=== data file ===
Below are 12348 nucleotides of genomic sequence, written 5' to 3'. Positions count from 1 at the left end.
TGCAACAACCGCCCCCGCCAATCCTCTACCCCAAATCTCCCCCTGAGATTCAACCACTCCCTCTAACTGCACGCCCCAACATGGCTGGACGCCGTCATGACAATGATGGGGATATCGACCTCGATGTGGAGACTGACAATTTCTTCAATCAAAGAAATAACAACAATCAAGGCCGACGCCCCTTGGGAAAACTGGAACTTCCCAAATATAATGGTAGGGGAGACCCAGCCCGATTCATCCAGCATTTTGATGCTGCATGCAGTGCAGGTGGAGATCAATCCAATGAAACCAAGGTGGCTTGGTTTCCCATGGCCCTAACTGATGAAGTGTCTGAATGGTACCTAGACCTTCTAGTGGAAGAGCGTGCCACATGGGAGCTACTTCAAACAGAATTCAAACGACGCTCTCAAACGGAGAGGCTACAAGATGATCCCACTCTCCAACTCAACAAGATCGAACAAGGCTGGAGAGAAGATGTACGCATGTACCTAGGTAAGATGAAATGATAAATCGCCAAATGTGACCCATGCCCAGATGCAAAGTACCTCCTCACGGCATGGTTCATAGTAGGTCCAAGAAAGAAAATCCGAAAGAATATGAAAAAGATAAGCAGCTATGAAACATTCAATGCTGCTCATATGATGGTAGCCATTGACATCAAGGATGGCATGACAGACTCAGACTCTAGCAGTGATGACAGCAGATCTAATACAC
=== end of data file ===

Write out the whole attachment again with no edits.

Below are 12348 nucleotides of genomic sequence, written 5' to 3'. Positions count from 1 at the left end.
TGCAACAACCGCCCCCGCCAATCCTCTACCCCAAATCTCCCCCTGAGATTCAACCACTCCCTCTAACTGCACGCCCCAACATGGCTGGACGCCGTCATGACAATGATGGGGATATCGACCTCGATGTGGAGACTGACAATTTCTTCAATCAAAGAAATAACAACAATCAAGGCCGACGCCCCTTGGGAAAACTGGAACTTCCCAAATATAATGGTAGGGGAGACCCAGCCCGATTCATCCAGCATTTTGATGCTGCATGCAGTGCAGGTGGAGATCAATCCAATGAAACCAAGGTGGCTTGGTTTCCCATGGCCCTAACTGATGAAGTGTCTGAATGGTACCTAGACCTTCTAGTGGAAGAGCGTGCCACATGGGAGCTACTTCAAACAGAATTCAAACGACGCTCTCAAACGGAGAGGCTACAAGATGATCCCACTCTCCAACTCAACAAGATCGAACAAGGCTGGAGAGAAGATGTACGCATGTACCTAGGTAAGATGAAATGATAAATCGCCAAATGTGACCCATGCCCAGATGCAAAGTACCTCCTCACGGCATGGTTCATAGTAGGTCCAAGAAAGAAAATCCGAAAGAATATGAAAAAGATAAGCAGCTATGAAACATTCAATGCTGCTCATATGATGGTAGCCATTGACATCAAGGATGGCATGACAGACTCAGACTCTAGCAGTGATGACAGCAGATCTAATACAC